The Von Erich wrestling clan gets long-awaited film with The Iron Claw
The history of movies about wrestling is not exactly full of hits. Despite the sport(?) having huge popularity, especially in the last 40 years, relatively few movies have been made about it, with Darren Aronofsky’s The Wrestler and the WWE-approved Fighting with My Family topping that short list. The Iron Claw, about the Texas-based Von Erich wrestling family, is the latest to bring the sport to the big screen.
Set in the 1970s and ‘80s, the film centers on Kevin Von Erich (Zac Efron), who is the family’s best hope to follow in the footsteps of his father, Fritz (Holt McCallany). In the film, Kevin has three brothers: Kerry (Jeremy Allen White), who is pursuing a dream of competing in the Olympics as a discus thrower; David (Harris Dickinson), a lower-tier wrestler; and Mike (Stanley Simons), who is more interested in music (a fifth brother, Chris, was not included in the film).
Through different circumstances and pressure from their father, each of the brothers winds up wrestling at some point, with many of their matches taking place at the now-defunct Sportatorium in Dallas. But the desire of Fritz for one of them to become a world champion in the sport, as well the efforts it takes to become a top wrestler, takes its toll, with tragedy touching them all in one way or another.
Written and directed by Sean Durkin, the film lovingly recreates the wrestling scene of the day, and will likely be a source of big nostalgia for anyone who loved the Von Erichs during that time. That feeling doesn’t necessarily translate to those who aren’t as familiar with the sport or the family, however. It feels as if Durkin is assuming that the details of the story are well-known, and so he skips over some relatively big steps along the way for the sake of expediency.
What definitely hits home is how the family was both close and distant at the same time. Each of the grown sons still lives at home, but Fritz and their mother, Doris (Maura Tierney), show little outward love, expecting the brothers to solve their own problems, even very serious ones. This harshness explains the drive of the boys to try to please their parents, although the depths to which they sink doesn’t fully come across in the storytelling.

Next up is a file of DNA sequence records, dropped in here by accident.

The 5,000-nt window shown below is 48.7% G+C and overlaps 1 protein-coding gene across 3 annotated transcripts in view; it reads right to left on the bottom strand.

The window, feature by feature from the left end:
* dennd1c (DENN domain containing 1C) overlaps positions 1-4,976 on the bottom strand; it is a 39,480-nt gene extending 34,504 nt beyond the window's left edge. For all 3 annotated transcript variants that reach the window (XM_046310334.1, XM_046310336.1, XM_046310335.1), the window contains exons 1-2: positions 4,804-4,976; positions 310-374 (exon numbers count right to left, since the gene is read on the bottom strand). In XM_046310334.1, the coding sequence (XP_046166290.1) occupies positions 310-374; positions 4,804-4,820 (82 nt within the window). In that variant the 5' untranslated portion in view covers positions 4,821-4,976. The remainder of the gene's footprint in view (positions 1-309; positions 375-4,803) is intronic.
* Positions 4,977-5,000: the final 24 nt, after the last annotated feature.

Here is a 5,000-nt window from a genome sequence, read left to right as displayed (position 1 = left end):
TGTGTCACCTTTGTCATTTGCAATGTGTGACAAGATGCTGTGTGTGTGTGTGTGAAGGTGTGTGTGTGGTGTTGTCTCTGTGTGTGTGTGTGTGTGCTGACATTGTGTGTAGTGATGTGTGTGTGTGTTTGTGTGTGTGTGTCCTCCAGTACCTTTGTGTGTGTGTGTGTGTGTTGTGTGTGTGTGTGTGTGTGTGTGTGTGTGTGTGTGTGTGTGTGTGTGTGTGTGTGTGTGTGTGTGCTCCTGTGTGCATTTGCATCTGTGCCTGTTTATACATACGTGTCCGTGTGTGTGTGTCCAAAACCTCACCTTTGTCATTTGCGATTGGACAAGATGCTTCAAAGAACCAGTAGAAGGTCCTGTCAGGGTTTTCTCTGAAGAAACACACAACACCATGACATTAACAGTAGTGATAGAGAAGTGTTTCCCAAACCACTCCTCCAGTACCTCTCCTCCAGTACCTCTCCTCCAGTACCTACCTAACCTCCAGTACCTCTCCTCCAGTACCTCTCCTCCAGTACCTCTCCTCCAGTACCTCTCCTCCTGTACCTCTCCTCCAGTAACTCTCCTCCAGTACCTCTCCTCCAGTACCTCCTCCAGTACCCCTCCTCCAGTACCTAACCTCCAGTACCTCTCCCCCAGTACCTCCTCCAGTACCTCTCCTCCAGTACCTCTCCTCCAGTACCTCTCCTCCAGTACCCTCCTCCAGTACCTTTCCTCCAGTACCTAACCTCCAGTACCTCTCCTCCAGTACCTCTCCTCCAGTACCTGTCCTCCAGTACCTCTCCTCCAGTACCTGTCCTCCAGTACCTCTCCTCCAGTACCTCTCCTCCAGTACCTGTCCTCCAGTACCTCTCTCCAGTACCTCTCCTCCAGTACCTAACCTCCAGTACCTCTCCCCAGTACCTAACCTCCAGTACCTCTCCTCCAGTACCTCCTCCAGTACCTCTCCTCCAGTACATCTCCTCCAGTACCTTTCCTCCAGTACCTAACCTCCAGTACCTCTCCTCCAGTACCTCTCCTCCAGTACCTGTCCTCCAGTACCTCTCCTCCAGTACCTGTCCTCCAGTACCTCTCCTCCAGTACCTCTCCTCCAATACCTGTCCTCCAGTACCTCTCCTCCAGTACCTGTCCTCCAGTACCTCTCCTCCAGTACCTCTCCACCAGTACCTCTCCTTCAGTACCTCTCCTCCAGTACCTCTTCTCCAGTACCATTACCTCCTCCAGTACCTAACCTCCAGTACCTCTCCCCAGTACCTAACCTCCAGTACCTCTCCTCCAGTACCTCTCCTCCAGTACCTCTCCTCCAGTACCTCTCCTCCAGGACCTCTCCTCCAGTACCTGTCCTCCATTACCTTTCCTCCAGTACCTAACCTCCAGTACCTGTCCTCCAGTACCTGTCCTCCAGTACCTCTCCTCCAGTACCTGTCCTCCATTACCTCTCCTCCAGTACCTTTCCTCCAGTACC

The wrestling scenes are a bit scattershot, although each of the actors – especially Efron and White, who are muscle-bound to a scary degree – commits fully to the action that does occur. Durkin also makes sure to fill viewers in on the fact that the outcome of matches is almost always pre-determined, even if some of the finer points are confusing for anyone who’s not a big wrestling fan.
Efron has come a long way from his Disney days, and even though he still isn’t a top-notch actor, he more than fulfills what this particular role requires. Fans of The Bear may be disappointed that White is not given more to do in the film, but he still has some good moments. McCallany and Tierney bring the goods as withholding parents, with McCallany naturally getting the best scenes as the patriarch of the wrestling-obsessed family.
The Iron Claw is not an Oscar-quality film, but it works as a portrait of a family that had to experience more heartbreak than one group should. Fans who have longed to see their story told will likely be satisfied, even if film lovers may find the storytelling a little lacking.
The Iron Claw opens in theaters on December 22.